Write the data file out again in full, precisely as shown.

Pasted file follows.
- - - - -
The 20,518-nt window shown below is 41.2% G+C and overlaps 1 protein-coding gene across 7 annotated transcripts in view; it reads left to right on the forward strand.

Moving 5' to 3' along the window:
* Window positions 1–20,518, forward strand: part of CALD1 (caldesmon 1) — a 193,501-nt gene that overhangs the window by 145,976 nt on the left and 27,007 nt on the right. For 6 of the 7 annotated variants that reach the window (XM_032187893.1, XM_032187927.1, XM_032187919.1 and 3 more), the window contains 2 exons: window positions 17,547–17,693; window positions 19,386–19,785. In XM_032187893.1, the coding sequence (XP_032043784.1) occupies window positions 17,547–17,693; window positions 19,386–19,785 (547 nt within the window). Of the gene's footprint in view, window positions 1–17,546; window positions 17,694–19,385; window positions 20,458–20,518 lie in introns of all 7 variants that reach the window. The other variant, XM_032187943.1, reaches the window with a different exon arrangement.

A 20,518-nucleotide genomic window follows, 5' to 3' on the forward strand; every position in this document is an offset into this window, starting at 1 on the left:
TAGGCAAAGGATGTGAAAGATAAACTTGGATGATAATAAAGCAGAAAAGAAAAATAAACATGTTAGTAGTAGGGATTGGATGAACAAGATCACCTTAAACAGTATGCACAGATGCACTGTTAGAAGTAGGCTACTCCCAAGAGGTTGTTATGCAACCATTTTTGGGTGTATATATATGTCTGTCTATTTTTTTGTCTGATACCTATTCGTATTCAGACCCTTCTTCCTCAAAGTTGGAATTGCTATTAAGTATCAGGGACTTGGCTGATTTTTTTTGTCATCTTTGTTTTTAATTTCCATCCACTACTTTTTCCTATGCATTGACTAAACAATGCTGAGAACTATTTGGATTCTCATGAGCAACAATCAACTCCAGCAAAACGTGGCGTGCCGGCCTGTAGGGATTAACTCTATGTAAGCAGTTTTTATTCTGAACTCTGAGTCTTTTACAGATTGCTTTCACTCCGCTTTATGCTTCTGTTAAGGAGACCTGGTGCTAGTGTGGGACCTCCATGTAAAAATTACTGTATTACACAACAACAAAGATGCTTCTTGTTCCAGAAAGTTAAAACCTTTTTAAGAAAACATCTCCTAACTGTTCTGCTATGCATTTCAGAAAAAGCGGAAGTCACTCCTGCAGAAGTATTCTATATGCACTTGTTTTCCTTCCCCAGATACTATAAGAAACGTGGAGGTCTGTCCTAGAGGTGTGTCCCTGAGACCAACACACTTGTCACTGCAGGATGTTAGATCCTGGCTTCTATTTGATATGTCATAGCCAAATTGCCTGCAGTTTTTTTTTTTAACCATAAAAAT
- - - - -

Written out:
The 20,518-nt window shown below is 41.2% G+C and overlaps 1 protein-coding gene across 7 annotated transcripts in view; it reads left to right on the forward strand.

Moving 5' to 3' along the window:
* Window positions 1–20,518, forward strand: part of CALD1 (caldesmon 1) — a 193,501-nt gene that overhangs the window by 145,976 nt on the left and 27,007 nt on the right. For 6 of the 7 annotated variants that reach the window (XM_032187893.1, XM_032187927.1, XM_032187919.1 and 3 more), the window contains 2 exons: window positions 17,547–17,693; window positions 19,386–19,785. In XM_032187893.1, the coding sequence (XP_032043784.1) occupies window positions 17,547–17,693; window positions 19,386–19,785 (547 nt within the window). Of the gene's footprint in view, window positions 1–17,546; window positions 17,694–19,385; window positions 20,458–20,518 lie in introns of all 7 variants that reach the window. The other variant, XM_032187943.1, reaches the window with a different exon arrangement.

A 20,518-nucleotide genomic window follows, 5' to 3' on the forward strand; every position in this document is an offset into this window, starting at 1 on the left:
TAGGCAAAGGATGTGAAAGATAAACTTGGATGATAATAAAGCAGAAAAGAAAAATAAACATGTTAGTAGTAGGGATTGGATGAACAAGATCACCTTAAACAGTATGCACAGATGCACTGTTAGAAGTAGGCTACTCCCAAGAGGTTGTTATGCAACCATTTTTGGGTGTATATATATGTCTGTCTATTTTTTTGTCTGATACCTATTCGTATTCAGACCCTTCTTCCTCAAAGTTGGAATTGCTATTAAGTATCAGGGACTTGGCTGATTTTTTTTGTCATCTTTGTTTTTAATTTCCATCCACTACTTTTTCCTATGCATTGACTAAACAATGCTGAGAACTATTTGGATTCTCATGAGCAACAATCAACTCCAGCAAAACGTGGCGTGCCGGCCTGTAGGGATTAACTCTATGTAAGCAGTTTTTATTCTGAACTCTGAGTCTTTTACAGATTGCTTTCACTCCGCTTTATGCTTCTGTTAAGGAGACCTGGTGCTAGTGTGGGACCTCCATGTAAAAATTACTGTATTACACAACAACAAAGATGCTTCTTGTTCCAGAAAGTTAAAACCTTTTTAAGAAAACATCTCCTAACTGTTCTGCTATGCATTTCAGAAAAAGCGGAAGTCACTCCTGCAGAAGTATTCTATATGCACTTGTTTTCCTTCCCCAGATACTATAAGAAACGTGGAGGTCTGTCCTAGAGGTGTGTCCCTGAGACCAACACACTTGTCACTGCAGGATGTTAGATCCTGGCTTCTATTTGATATGTCATAGCCAAATTGCCTGCAGTTTTTTTTTTTAACCATAAAAAT